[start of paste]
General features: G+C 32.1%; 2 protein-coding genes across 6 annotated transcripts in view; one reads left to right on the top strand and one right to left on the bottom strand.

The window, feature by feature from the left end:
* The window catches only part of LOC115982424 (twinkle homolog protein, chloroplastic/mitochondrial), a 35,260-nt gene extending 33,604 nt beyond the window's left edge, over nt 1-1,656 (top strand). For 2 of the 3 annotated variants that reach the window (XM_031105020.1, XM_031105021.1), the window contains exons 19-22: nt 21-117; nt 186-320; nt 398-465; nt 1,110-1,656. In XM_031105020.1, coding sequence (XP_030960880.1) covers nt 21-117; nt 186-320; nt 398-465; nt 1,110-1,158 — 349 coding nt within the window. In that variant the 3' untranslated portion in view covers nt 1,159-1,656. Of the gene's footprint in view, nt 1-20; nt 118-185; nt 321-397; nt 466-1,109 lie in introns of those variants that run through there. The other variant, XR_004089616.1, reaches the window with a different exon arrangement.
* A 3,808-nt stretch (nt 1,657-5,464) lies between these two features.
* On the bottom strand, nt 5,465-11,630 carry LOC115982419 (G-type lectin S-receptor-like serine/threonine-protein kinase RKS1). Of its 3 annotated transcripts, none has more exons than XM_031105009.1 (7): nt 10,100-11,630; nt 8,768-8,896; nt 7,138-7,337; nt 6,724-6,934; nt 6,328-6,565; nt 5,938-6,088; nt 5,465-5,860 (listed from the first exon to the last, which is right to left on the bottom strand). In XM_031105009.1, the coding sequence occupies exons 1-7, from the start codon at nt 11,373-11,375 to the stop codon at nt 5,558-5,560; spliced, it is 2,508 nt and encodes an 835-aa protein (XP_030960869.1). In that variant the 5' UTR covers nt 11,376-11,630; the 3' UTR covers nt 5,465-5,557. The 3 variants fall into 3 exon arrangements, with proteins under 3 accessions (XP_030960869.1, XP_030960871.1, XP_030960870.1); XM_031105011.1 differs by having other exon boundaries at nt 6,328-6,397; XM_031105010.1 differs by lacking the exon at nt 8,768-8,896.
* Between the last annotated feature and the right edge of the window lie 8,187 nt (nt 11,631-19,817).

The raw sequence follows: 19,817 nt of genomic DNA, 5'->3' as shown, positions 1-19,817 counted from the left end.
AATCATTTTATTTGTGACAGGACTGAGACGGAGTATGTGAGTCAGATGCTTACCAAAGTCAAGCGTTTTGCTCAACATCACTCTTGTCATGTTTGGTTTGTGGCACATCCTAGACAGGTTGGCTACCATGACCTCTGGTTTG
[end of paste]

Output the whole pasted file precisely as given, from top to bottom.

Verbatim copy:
General features: G+C 32.1%; 2 protein-coding genes across 6 annotated transcripts in view; one reads left to right on the top strand and one right to left on the bottom strand.

The window, feature by feature from the left end:
* The window catches only part of LOC115982424 (twinkle homolog protein, chloroplastic/mitochondrial), a 35,260-nt gene extending 33,604 nt beyond the window's left edge, over nt 1-1,656 (top strand). For 2 of the 3 annotated variants that reach the window (XM_031105020.1, XM_031105021.1), the window contains exons 19-22: nt 21-117; nt 186-320; nt 398-465; nt 1,110-1,656. In XM_031105020.1, coding sequence (XP_030960880.1) covers nt 21-117; nt 186-320; nt 398-465; nt 1,110-1,158 — 349 coding nt within the window. In that variant the 3' untranslated portion in view covers nt 1,159-1,656. Of the gene's footprint in view, nt 1-20; nt 118-185; nt 321-397; nt 466-1,109 lie in introns of those variants that run through there. The other variant, XR_004089616.1, reaches the window with a different exon arrangement.
* A 3,808-nt stretch (nt 1,657-5,464) lies between these two features.
* On the bottom strand, nt 5,465-11,630 carry LOC115982419 (G-type lectin S-receptor-like serine/threonine-protein kinase RKS1). Of its 3 annotated transcripts, none has more exons than XM_031105009.1 (7): nt 10,100-11,630; nt 8,768-8,896; nt 7,138-7,337; nt 6,724-6,934; nt 6,328-6,565; nt 5,938-6,088; nt 5,465-5,860 (listed from the first exon to the last, which is right to left on the bottom strand). In XM_031105009.1, the coding sequence occupies exons 1-7, from the start codon at nt 11,373-11,375 to the stop codon at nt 5,558-5,560; spliced, it is 2,508 nt and encodes an 835-aa protein (XP_030960869.1). In that variant the 5' UTR covers nt 11,376-11,630; the 3' UTR covers nt 5,465-5,557. The 3 variants fall into 3 exon arrangements, with proteins under 3 accessions (XP_030960869.1, XP_030960871.1, XP_030960870.1); XM_031105011.1 differs by having other exon boundaries at nt 6,328-6,397; XM_031105010.1 differs by lacking the exon at nt 8,768-8,896.
* Between the last annotated feature and the right edge of the window lie 8,187 nt (nt 11,631-19,817).

The raw sequence follows: 19,817 nt of genomic DNA, 5'->3' as shown, positions 1-19,817 counted from the left end.
AATCATTTTATTTGTGACAGGACTGAGACGGAGTATGTGAGTCAGATGCTTACCAAAGTCAAGCGTTTTGCTCAACATCACTCTTGTCATGTTTGGTTTGTGGCACATCCTAGACAGGTTGGCTACCATGACCTCTGGTTTG